For one, ayurvedic texts are in Sanskrit and Hindi, unani texts are in Arabic and Persian and siddha material is in Tamil language. Material from these texts is being translated into five international languages, using sophisticated software coding.
The sheer wealth of material that has to be read through for information is enormous - there are some 54 authoritative 'text books' on ayurveda alone, some thousands of years old.

People outside India are not aware of our immense traditional knowledge wealth VK Gupta, project director

Then there are nearly 150,000 recorded ayurvedic, unani and siddha medicines; and some 1,500 asanas (physical exercises and postures) in yoga, which originated in India more than 5,000 years ago. Under normal circumstances, a patent application should always be rejected if there is prior existing knowledge about the product. But in most of the developed nations like United States, "prior existing knowledge" is only recognised if it is published in a journal or is available on a database - not if it has been passed down through generations of oral and folk traditions.
The irony here is that India has suffered even though its traditional knowledge, as in China, has been documented extensively. But information about traditional medicine has never been culled from their texts, translated and put out in the public domain.


No wonder then that India has been embroiled in some high-profile patent litigation in the past decade - the government spent some $6m alone in fighting legal battles against the patenting of turmeric and neem-based medicines.
In 1995, the US Patent Office granted a patent on the wound-healing properties of turmeric.
Indian scientists protested and fought a two-year-long legal battle to get the patent revoked.
Last year, India won a 10-year-long battle at the European Patent Office against a patent granted on an anti-fungal product, derived from neem, by successfully arguing that the medicinal neem tree is part of traditional Indian knowledge. In 1998 the US Patent Office granted patent to a local company for new strains of rice similar to basmati, which has been grown for centuries in the Himalayan foothills of north-west India and Pakistan and has become popular internationally. After a prolonged legal battle, the patent was revoked four years ago.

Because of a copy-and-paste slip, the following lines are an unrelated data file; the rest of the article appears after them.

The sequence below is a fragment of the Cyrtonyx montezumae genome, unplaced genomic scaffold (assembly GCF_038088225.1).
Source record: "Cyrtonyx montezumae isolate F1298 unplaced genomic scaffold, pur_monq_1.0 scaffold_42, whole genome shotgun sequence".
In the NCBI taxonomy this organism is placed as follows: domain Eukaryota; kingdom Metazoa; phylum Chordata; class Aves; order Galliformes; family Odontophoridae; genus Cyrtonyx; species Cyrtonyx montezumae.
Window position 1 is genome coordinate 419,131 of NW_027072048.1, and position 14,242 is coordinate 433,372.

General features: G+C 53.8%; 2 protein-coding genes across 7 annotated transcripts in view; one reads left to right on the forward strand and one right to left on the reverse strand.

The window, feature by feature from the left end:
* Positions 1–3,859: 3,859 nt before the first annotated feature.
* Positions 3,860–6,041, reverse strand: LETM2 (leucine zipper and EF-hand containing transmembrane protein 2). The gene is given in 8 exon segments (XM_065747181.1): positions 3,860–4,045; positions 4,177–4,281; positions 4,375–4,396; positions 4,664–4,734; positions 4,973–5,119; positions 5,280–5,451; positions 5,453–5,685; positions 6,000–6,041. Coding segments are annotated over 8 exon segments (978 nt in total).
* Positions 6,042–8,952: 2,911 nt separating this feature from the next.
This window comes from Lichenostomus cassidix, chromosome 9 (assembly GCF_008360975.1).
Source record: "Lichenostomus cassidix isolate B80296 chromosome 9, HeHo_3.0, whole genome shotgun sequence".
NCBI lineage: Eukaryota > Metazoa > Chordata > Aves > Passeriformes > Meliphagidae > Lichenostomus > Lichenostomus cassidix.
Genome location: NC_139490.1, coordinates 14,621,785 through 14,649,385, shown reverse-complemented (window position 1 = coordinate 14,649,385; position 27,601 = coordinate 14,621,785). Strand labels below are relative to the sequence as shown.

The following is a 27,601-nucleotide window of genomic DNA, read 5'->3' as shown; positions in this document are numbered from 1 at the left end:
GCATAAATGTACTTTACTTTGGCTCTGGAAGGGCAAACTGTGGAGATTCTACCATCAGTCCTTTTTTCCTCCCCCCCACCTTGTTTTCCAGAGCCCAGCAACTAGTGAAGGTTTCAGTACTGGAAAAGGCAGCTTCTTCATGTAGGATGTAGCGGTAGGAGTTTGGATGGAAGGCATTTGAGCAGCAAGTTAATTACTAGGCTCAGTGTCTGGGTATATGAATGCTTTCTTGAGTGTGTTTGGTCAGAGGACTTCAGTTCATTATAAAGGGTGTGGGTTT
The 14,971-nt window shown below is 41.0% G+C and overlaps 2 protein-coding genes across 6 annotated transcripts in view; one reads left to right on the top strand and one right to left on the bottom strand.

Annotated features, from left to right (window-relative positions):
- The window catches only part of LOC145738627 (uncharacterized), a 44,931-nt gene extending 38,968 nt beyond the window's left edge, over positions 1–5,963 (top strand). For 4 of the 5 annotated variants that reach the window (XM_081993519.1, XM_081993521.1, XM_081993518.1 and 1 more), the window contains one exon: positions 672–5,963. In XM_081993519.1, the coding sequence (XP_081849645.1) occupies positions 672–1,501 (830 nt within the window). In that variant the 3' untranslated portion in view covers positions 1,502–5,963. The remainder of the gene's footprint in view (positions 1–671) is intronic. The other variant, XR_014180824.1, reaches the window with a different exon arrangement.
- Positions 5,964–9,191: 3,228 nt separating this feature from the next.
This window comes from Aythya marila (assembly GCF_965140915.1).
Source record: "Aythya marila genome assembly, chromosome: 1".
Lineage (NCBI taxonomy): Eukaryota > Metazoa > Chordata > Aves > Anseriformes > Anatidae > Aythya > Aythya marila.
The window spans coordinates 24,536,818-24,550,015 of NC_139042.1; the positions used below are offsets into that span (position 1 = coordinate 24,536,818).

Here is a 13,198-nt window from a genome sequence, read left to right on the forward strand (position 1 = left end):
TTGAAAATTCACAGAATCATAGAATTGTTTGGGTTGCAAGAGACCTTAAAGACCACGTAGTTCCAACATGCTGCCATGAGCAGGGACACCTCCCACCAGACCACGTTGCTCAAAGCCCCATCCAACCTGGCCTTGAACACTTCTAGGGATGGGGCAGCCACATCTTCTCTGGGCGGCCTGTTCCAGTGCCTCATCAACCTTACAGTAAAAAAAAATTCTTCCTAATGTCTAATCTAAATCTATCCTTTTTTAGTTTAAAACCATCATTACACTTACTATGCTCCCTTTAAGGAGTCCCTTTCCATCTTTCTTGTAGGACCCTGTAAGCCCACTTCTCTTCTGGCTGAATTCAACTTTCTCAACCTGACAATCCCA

And, in the US, an expatriate Indian yoga teacher has claimed copyright on a sequence of 36 yoga asanas, or postures. Dr Vinod Kumar Gupta, who is leading the traditional wealth encyclopaedia project and heads India's National Institute of Science Communication and Information Resources (Niscair), reckons that of the nearly 5,000 patents given out by the US Patent Office on various medical plants by the year 2000, some 80% were plants of Indian origin. Practitioners of traditional medicines say their importance cannot be denied - according to the WHO, 70% of the people living in India use traditional medicine for primary health care.
Also, some 42% of the people living in the US and 70% of the people living in Canada have used traditional medicines at least once for treatment. By one estimate, a quarter of the new drugs produced in the US are plant-based, giving the sometimes much-criticised practitioners of alternative traditional medicine something to cheer about. The mammoth Indian encyclopaedia may finally give alternative medicine the shot in the arm it sorely needs.